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Etsy Announces $40M CEO Bonus After #EtsyStrike

Crain’s New York Business reported just after the strike that Etsy CEO Josh Silverman was awarded more than $40 million in compensation in 2021, or 20 times more than the prior year. 

We all know that corporate pay packages have been getting obscenely fat, and the gap between executive and worker pay growing ever larger. But even mainstream business media like Yahoo! Finance reported that Etsy’s recent executive pay increases raise eyebrows in comparison to other tech firms: 

According to the Economic Policy Institute, this gap is nearly as wide as ever: “CEO-to-worker compensation ratio was 21-to-1 in 1965. It peaked at 366-to-1 in 2000. In 2020 the ratio was 351-to-1.” … According to Bloomberg’s math, Amazon, Starbucks, Apple and Activision Blizzard CEOs were all paid more than 1000 times the average workers. Google was 21-1. Etsy wasn’t tracked.

Speaking of Etsy, it’s not just the CEOs who are raking it in. It’s the entire C-Suite. This chart from Etsy’s most recent proxy shows the company’s NEOs (named executive officers) making many millions of dollars over the past three years. 

I could say the same for other companies on this list [Apple, Google, Starbucks, Amazon, Activision Blizzard]. For example Apple’s NEOs make around $26 million a year, (though that company is far bigger, more successful and more complicated than Etsy, and as such, maybe the Apple execs are a bargain!) The point is that even at a company like Etsy, executives are making serious money, and seriously more money than employees, (and in the case of Etsy, more than sellers on its network).

Yahoo! Finance 4/23/22 “Unions are on the rise. Guess why.”

The CEO bonus was not granted because of the strike, although the announcement was remarkably poorly timed, on the heels of a fee increase and our globally-recognized sellers’ strike. The bonus and pay increase were paid in 2021 and announced in 2022.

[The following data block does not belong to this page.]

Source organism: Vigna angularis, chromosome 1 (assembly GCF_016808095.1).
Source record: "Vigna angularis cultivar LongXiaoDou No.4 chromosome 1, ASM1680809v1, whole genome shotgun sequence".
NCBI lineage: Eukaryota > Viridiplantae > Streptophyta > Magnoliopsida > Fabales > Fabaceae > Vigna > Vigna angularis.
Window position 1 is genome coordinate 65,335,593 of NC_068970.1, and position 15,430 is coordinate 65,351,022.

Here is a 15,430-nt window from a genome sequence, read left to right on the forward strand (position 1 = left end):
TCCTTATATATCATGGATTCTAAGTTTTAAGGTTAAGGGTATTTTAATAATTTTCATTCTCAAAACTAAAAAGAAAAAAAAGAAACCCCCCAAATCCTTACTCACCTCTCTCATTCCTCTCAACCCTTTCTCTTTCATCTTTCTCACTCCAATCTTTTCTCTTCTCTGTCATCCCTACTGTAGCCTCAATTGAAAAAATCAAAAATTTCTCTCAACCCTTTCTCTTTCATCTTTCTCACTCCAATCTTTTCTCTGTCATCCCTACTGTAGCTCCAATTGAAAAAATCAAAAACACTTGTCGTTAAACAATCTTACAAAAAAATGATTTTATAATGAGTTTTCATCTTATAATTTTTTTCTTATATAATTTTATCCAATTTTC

But what does make us mad is that these fat corporate bonuses look like just more evidence of broken promises justifying fee increases that hurt sellers and buyers. With the last seller fee increase in 2018, Etsy broke its promise. They said they would use increased fees to get us more buyers, but in fact all they did in the past two years was get themselves more sellers (a lot of them the resellers and dropshippers that are ruining the handmade experience on the platform, one of our grievances) and seemingly, increase their own pay. 

This time appears no different. Etsy announced record profits in 2020 and 2021, and instead of investing it back into the platform, they increased executive pay packages, bought back stock, bought up competitors, and increased seller fees. It seems like no coincidence that between 2018, when Etsy fees increased from 3.5%, to 2022, when fees are now roughly double at 6.5%, executive pay also more than doubled (according to SEC filings): 

Source: SEC filings from 2018, 2019, and 2020

Except it’s quite a bit worse than that. The data above doesn’t include 2021. We did that because 2021 numbers dwarf the numbers from the first three years and make it hard to see even a doubled increase. If we include data from all four years, we find that executive pay increased more than 13 times.

Source: Same as above plus 2021 SEC filings

It’s not a good look, Etsy.

The message is impossible to ignore: Etsy buyers and Etsy sellers will have to dig a little deeper into their pockets, raising prices to cover Etsy’s rising fees, so that Corporate can buy up the competition, buy back its own stock, and give its officers a bigger bonus – all while ruining the marketplace that sellers and buyers love – and they give themselves a big ol’ self-congratulatory pat on the back.

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